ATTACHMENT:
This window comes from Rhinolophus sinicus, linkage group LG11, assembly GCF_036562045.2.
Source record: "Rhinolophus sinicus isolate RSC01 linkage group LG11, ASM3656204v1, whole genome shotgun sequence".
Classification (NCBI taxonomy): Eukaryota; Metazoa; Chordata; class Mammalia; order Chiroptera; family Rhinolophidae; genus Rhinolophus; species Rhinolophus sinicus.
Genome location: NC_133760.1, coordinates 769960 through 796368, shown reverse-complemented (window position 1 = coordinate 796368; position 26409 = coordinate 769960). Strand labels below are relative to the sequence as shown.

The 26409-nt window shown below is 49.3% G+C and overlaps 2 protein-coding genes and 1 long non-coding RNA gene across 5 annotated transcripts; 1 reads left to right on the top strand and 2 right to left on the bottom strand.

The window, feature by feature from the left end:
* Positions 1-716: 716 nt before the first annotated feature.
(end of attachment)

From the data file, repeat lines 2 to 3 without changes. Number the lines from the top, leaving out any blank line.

Source record: "Rhinolophus sinicus isolate RSC01 linkage group LG11, ASM3656204v1, whole genome shotgun sequence".
Classification (NCBI taxonomy): Eukaryota; Metazoa; Chordata; class Mammalia; order Chiroptera; family Rhinolophidae; genus Rhinolophus; species Rhinolophus sinicus.